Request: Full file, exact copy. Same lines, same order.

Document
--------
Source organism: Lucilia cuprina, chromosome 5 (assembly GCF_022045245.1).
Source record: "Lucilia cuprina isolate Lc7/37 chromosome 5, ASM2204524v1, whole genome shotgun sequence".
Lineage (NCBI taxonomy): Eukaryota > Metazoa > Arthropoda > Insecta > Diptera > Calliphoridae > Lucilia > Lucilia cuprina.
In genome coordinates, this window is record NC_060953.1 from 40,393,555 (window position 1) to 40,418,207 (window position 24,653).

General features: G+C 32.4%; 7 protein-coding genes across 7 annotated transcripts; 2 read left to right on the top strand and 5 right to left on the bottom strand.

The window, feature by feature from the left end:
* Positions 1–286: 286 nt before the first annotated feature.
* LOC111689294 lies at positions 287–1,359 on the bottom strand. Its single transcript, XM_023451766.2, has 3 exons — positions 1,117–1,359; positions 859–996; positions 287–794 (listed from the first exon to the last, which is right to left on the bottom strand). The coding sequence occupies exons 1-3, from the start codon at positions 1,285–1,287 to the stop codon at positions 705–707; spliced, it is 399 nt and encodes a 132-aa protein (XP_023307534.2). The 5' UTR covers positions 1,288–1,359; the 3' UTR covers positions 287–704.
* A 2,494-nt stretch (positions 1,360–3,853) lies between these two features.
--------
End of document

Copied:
Source organism: Lucilia cuprina, chromosome 5 (assembly GCF_022045245.1).
Source record: "Lucilia cuprina isolate Lc7/37 chromosome 5, ASM2204524v1, whole genome shotgun sequence".
Lineage (NCBI taxonomy): Eukaryota > Metazoa > Arthropoda > Insecta > Diptera > Calliphoridae > Lucilia > Lucilia cuprina.
In genome coordinates, this window is record NC_060953.1 from 40,393,555 (window position 1) to 40,418,207 (window position 24,653).

General features: G+C 32.4%; 7 protein-coding genes across 7 annotated transcripts; 2 read left to right on the top strand and 5 right to left on the bottom strand.

The window, feature by feature from the left end:
* Positions 1–286: 286 nt before the first annotated feature.
* LOC111689294 lies at positions 287–1,359 on the bottom strand. Its single transcript, XM_023451766.2, has 3 exons — positions 1,117–1,359; positions 859–996; positions 287–794 (listed from the first exon to the last, which is right to left on the bottom strand). The coding sequence occupies exons 1-3, from the start codon at positions 1,285–1,287 to the stop codon at positions 705–707; spliced, it is 399 nt and encodes a 132-aa protein (XP_023307534.2). The 5' UTR covers positions 1,288–1,359; the 3' UTR covers positions 287–704.
* A 2,494-nt stretch (positions 1,360–3,853) lies between these two features.